• Enfuvirtide

Fusion inhibitors interfere with HIV fusion or attachment to certain receptors on cells in the body, slowing the spread of HIV.

Possible side effects include:

  • Infection site reactions, including itching, swelling, redness, pain or tenderness, hardened skin, bumps, or infection
  • Allergic reactions

Integrase Inhibitors

Common names include:

  • Raltegravir
  • Elvitegravir
  • Dolutegravir

Integrase inhibitors interfere with the integration of HIV in the nucleus of the cell, slowing the spread of HIV.

Possible side effects include:

  • Diarrhea
  • Nausea
  • Rash

CCR5 Inhibitors

Common names include:

  • Maraviroc

CCR5 inhibitors interfere with HIV attachment to certain receptors on cells in the body, slowing the spread of HIV.

Possible side effects include:

  • Cough
  • Fever
  • Rash
  • Liver injury

Drugs to Treat or Prevent Opportunistic Infections

Common names include:

  • Trimethoprim/sulfamethoxazole
  • Pentamidine
  • Foscarnet
  • Ganciclovir
  • Atovaquone
  • Valacyclovir
  • Valganciclovir

Special Considerations

Drugs do not cure HIV infection or AIDS. They are given to suppress the virus. If you are HIV-positive, but do not have symptoms of AIDS, the doctor may recommend delaying the start of medication therapy until the time is right. Most important is following up with your doctor who will help monitor the health of your immune system and together you will decide when and what the right treatment combination is for you.

If you are taking medications, follow these general guidelines:

  • Take the medication as directed. Do not change the amount or the schedule.
  • Ask what side effects could occur. Report them to your doctor.
  • Talk to your doctor before you stop taking any prescription medication.
  • Plan ahead for refills if you need them.
  • Do not share your prescription medication with anyone.
  • Medications can be dangerous when mixed. Talk to your doctor if you are taking more than one medication, including over-the-counter products and supplements.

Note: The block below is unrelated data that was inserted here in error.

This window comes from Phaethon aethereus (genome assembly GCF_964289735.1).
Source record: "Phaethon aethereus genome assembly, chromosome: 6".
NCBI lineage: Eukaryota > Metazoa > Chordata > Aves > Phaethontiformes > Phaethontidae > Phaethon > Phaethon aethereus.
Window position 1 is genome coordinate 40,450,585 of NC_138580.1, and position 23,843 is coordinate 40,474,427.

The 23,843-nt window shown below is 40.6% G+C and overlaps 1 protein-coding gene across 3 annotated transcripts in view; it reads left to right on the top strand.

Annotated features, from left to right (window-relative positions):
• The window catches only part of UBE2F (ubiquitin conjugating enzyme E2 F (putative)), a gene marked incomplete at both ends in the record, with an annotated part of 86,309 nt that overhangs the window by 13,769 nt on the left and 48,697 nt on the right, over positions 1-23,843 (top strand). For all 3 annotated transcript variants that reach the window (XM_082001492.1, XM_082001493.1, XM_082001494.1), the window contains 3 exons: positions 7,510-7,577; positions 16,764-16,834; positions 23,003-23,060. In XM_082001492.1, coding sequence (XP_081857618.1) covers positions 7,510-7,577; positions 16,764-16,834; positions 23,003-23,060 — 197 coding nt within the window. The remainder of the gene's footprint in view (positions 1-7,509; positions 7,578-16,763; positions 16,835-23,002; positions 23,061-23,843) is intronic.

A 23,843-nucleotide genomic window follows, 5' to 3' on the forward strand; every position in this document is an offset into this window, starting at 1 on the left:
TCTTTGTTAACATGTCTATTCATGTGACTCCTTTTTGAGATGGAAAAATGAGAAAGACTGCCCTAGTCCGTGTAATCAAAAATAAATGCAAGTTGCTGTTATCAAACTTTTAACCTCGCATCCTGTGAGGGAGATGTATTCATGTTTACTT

When to Contact Your Doctor    TOP

Call your doctor if symptoms worsen, new symptoms develop, or you experience side effects. Due to the potential for adverse reactions to these drugs, it is important to visit your doctor regularly. Blood tests will likely be ordered before starting and during treatment, depending on your situation.

References:

Antiretroviral therapy for HIV infection. EBSCO DynaMed Plus website. Available at: http://www.dynamed.... Updated May 27, 2016. Accessed October 5, 2016.
FDA approves new drug to treat HIV infection. Food and Drug Administration website. Available at:
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Updated August 13, 2013. Accessed August 10, 2016.
HIV/AIDS. National Institute of Allergy and Infectious Disease website. Available at:
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Updated April 3, 2012. Accessed August 10, 2016.
HIV and AIDS treatment. American Academy of Family Physicians website. Available at:
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Updated April 2014. Accessed August 10, 2016.
HIV basics. Center for Disease Control and Prevention website. Available at:
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Updated July 6, 2016. Accessed August 10, 2016.
2/21/2008 DynaMed Plus Systematic Literature Surveillance. http://www.dynamed...: Mallal S, Phillips E, Carosi G, et al. HLA-B5701 screening for hypersensitivity to abacavir. N Engl J Med. 2008;358(6):568-579.
2/4/2013 DynaMed Plus Systematic Literature Surveillance. http://www.dynamed.com/topics/dmp~AN~T114424/HIV-infection: HHS Panel on Antiretroviral Guidelines for Adults and Adolescents Recommends a Fixed-Dose Combination Product of Elvitegravir/ Cobicistat/Tenofovir/Emtricitabine as an Alternative Regimen in Antiretroviral Treatment-Naive Individuals with HIV-1 Infection. Available at:
...(Click grey area to select URL)
Accessed August 10, 2016.
Last reviewed September 2016 by David L. Horn, MD, FACP
Last Updated: 8/10/2016